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This course will allow the students to examine the role of the early childhood teacher in helping children develop pre - literacy and numeracy skills. Students will become familiar with the requirements of the New Zealand curriculum in relation to numeracy and literacy. They will use the holistic approach of Te Whariki to ensure that they are able to provide children with the experiences they need as part of their early childhood experience so that they have an excellent foundation in literacy and numeracy with which to begin their formal education. Students will develop an understanding of what children need to know and will develop the skills which will enable them to provide appropriate literacy and numeracy experiences throughout the early childhood programme. Students will also develop skills in presenting information on literacy and numeracy to parents and the ability to assist parents help their own children in these areas.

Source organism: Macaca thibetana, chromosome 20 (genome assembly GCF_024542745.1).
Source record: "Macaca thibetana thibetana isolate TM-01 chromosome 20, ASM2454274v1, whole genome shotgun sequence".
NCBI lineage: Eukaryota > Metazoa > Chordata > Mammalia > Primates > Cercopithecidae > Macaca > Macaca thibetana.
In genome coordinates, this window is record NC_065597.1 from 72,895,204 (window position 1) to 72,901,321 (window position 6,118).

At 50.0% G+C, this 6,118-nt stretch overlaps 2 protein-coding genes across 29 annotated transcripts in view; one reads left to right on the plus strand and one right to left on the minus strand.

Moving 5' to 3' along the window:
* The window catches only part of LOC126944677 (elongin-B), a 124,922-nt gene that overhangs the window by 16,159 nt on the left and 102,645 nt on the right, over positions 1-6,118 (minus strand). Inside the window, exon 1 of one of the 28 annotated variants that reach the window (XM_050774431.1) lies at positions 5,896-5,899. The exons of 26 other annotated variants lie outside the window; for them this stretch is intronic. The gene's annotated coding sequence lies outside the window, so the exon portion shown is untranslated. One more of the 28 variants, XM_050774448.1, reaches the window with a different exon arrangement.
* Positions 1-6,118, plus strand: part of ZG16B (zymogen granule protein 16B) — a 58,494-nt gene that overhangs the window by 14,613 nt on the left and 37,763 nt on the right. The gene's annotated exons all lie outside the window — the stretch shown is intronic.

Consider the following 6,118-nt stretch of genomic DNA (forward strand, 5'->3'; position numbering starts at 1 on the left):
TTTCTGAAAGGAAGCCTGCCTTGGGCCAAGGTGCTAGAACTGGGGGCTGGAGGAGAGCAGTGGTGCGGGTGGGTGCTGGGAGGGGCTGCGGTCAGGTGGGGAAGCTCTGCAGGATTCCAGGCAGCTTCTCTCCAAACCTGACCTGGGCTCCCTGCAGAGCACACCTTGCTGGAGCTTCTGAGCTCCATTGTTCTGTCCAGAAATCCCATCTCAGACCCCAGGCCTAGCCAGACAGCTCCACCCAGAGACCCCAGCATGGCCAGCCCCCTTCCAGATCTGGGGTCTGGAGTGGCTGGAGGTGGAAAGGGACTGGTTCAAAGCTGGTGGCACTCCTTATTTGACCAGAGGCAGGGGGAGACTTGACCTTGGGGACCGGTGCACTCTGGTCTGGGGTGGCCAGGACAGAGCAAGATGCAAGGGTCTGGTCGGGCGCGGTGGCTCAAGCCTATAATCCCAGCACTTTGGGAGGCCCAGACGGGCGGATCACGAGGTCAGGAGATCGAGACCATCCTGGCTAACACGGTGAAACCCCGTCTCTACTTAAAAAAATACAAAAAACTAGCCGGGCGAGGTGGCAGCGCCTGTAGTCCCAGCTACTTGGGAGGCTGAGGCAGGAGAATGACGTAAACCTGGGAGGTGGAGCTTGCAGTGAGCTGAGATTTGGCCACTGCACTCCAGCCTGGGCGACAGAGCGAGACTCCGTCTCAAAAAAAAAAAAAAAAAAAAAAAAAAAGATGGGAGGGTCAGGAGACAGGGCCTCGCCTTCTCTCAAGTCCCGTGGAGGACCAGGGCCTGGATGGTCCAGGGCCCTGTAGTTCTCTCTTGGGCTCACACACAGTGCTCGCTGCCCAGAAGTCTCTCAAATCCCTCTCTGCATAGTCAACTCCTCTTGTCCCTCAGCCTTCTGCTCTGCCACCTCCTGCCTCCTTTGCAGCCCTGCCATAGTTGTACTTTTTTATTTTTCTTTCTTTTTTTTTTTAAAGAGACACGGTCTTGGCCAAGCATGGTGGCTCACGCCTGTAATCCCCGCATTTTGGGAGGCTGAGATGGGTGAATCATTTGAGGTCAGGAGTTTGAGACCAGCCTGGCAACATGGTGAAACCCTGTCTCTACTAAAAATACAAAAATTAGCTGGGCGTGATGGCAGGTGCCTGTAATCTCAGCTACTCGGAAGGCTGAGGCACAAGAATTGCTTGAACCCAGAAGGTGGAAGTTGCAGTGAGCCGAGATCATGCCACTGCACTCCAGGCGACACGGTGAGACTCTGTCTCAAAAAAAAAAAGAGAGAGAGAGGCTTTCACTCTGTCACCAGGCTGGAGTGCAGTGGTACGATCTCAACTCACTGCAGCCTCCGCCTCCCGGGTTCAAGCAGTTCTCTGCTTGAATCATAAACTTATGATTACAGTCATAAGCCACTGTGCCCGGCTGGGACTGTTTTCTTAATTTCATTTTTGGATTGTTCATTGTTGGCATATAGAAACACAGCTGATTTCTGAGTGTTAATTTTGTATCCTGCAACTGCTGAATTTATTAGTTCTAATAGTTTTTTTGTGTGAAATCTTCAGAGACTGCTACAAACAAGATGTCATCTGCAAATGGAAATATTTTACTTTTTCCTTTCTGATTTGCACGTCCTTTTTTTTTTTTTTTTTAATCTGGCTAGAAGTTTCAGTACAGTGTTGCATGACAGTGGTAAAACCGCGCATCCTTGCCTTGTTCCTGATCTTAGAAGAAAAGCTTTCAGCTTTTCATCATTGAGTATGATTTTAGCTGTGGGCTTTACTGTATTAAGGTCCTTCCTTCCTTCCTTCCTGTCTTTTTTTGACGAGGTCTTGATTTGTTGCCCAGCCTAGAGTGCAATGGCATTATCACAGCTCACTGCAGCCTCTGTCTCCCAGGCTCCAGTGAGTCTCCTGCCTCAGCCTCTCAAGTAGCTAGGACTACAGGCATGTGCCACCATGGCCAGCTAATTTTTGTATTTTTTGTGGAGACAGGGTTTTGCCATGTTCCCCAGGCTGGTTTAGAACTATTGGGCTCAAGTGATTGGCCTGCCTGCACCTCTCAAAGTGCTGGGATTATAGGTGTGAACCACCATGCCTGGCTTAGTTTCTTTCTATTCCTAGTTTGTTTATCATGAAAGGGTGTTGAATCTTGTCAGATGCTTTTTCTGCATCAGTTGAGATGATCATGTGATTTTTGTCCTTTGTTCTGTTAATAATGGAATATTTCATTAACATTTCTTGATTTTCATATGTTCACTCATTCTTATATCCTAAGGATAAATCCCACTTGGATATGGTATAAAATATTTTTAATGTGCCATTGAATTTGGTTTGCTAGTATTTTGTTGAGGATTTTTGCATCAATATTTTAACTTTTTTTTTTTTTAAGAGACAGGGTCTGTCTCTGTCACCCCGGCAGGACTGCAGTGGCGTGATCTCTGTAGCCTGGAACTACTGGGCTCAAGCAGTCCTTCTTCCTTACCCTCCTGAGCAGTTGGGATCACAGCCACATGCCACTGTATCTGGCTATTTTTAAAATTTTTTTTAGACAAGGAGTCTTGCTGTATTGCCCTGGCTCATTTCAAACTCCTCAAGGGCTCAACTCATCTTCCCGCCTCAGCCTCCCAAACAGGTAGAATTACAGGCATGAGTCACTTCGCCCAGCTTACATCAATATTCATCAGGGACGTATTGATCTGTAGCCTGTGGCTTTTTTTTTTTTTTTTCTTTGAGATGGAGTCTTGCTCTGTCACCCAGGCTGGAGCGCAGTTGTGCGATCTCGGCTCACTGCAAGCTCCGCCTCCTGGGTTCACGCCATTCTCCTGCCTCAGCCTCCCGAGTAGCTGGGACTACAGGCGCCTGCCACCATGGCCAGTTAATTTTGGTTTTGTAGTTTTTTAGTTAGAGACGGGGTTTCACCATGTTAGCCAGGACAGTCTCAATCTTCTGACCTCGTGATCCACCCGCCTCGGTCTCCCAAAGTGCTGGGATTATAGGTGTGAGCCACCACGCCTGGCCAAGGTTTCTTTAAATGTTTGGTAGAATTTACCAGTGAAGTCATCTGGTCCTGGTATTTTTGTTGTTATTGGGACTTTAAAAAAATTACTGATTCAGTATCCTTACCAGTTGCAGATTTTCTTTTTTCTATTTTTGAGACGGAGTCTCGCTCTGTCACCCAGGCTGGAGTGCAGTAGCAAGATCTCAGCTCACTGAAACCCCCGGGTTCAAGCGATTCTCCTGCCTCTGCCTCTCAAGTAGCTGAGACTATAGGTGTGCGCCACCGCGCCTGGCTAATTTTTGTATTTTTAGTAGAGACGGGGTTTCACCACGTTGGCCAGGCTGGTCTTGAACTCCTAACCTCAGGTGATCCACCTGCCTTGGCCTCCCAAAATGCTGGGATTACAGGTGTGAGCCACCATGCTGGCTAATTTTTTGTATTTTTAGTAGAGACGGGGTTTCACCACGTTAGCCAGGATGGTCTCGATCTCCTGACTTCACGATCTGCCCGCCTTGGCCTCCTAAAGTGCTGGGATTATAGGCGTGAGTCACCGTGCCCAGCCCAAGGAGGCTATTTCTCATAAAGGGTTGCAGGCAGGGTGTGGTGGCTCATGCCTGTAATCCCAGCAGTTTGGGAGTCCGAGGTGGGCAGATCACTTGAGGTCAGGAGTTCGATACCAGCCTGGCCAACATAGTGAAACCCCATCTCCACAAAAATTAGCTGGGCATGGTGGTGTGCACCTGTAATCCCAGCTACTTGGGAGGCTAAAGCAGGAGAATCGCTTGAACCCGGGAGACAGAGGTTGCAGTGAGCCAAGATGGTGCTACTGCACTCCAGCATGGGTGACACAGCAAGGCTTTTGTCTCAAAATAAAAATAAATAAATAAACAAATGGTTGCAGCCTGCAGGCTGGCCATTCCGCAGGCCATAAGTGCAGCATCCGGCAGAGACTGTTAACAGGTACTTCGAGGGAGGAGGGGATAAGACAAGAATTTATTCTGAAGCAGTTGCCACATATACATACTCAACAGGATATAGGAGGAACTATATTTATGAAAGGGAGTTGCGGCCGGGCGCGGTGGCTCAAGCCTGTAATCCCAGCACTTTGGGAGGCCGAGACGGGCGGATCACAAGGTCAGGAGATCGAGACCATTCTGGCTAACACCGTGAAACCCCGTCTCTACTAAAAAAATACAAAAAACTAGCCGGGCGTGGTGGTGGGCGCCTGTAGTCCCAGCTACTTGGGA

*Please note this course is only available to initial teacher education students. To enrol in this course you need to be accepted and enrolled in one of our Initial Teacher Education programmes.
On the successful completion of this course, participants will be able to:1. Critique a range of perspectives on numeracies and literacies including own2. Articulate a plan for improving their own personal and professional knowledge and skills as mathematicians, readers, and writers3. Create resources for use with colleagues and children in an early childhood setting related to numeracy, reading and writing4. Identify and evaluate effective pedagogies for integrating numeracy and literacy into the curriculum of an early childhood centre.